RELATIVES fighting to keep care homes for the elderly open in Kirklees have had legal aid withdrawn.
A Government decision means that cases fought on human rights grounds will no longer qualify for help with legal costs.
Family and friends of many people have tried to mount legal challenges to the closures based on the risk to their lives and health under human rights legislation.
They include Karl Brown, of Newsome, who is a member of Kirklees Relatives Action Group for the Elderly (RAGE).
His mother, Jessie Noon, 80, who suffers from Alzheimer's Disease, is a resident at Moorlands Grange, Netherton.
Last week the Examiner revealed that residents at five council-run homes, including Moorlands Grange, would have to move out as part of a care shake-up.
Eighty-five people will have to be found other places as major changes get under way.
Mr Brown said he was outraged by the withdrawal of legal aid.
"I think it is a disgrace. These people have paid into the system all their working lives. It is just the way the Government backs Kirklees up," he said.
Kirklees RAGE were lobbying the Cabinet meeting at Huddersfield Town Hall today.
The future of local people's cases now hangs in the balance, because few legal firms want to take on these complex cases.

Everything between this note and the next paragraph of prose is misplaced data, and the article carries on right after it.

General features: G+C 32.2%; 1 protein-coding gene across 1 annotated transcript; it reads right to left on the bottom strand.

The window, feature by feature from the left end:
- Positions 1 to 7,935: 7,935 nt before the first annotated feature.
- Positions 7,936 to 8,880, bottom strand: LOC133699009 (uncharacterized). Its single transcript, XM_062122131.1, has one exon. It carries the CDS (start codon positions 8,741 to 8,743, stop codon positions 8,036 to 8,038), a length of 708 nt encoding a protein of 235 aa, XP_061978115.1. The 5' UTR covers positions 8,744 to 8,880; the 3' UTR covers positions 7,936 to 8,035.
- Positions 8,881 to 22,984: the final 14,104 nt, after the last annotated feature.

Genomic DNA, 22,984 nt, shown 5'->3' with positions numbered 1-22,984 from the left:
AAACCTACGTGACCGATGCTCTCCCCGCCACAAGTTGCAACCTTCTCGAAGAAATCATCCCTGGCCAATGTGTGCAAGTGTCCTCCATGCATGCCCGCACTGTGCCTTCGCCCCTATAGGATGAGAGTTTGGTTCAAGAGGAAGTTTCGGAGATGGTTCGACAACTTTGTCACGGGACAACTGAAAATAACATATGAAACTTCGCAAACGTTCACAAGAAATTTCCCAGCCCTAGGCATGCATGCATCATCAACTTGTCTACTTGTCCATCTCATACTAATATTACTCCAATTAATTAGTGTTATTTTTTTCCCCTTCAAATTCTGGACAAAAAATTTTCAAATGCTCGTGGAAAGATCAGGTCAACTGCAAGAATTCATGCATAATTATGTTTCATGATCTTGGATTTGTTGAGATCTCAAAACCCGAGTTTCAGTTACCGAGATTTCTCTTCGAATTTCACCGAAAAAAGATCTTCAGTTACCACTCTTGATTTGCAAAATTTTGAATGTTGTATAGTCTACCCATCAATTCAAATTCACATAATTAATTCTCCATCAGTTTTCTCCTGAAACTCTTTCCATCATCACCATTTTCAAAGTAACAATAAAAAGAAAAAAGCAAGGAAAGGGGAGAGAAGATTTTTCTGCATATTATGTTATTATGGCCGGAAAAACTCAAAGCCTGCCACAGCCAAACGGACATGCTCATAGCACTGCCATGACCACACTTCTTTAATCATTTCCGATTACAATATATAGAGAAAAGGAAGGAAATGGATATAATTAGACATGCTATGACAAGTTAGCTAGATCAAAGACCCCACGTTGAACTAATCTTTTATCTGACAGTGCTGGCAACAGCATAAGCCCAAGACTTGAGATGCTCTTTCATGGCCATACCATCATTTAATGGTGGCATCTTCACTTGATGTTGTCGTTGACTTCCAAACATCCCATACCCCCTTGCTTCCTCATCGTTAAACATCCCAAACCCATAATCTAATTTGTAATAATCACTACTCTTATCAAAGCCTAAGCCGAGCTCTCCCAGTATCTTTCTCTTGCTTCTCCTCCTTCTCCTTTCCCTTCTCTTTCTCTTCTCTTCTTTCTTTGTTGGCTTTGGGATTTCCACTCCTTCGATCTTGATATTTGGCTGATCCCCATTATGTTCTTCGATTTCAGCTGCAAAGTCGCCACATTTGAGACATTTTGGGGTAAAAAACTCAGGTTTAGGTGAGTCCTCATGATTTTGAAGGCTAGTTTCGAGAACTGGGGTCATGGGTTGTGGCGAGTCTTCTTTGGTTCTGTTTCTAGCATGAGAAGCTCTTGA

The Legal Services Commission, which gives legal aid to solicitors, has also withdrawn time and travel costs outside legal firm Hossacks' "home" region of the East Midlands. Yvonne Hossack is fighting cases nationwide.
She has five families' cases in Kirklees, including Mrs Noon's.
Mrs Hossack, who has fought cases on behalf of 81 elderly residents all over Britain, has succeeded in keeping dozens of homes open.
She has pledged to use her own savings to pay legal costs so she can continue to fight the cases.
She has said that access to justice is being denied people because they can't get the specialised help they need.
Graham Paisley, Unison chief steward, said the decision meant that justice was dependent on your income.
The shake-up in Kirklees is part of a £4.1m plan involving services for older people.
Clr Sylvia Smithson, council Cabinet member responsible for social services, has said the major works would improve services for older people and disruption would be kept to a minimum.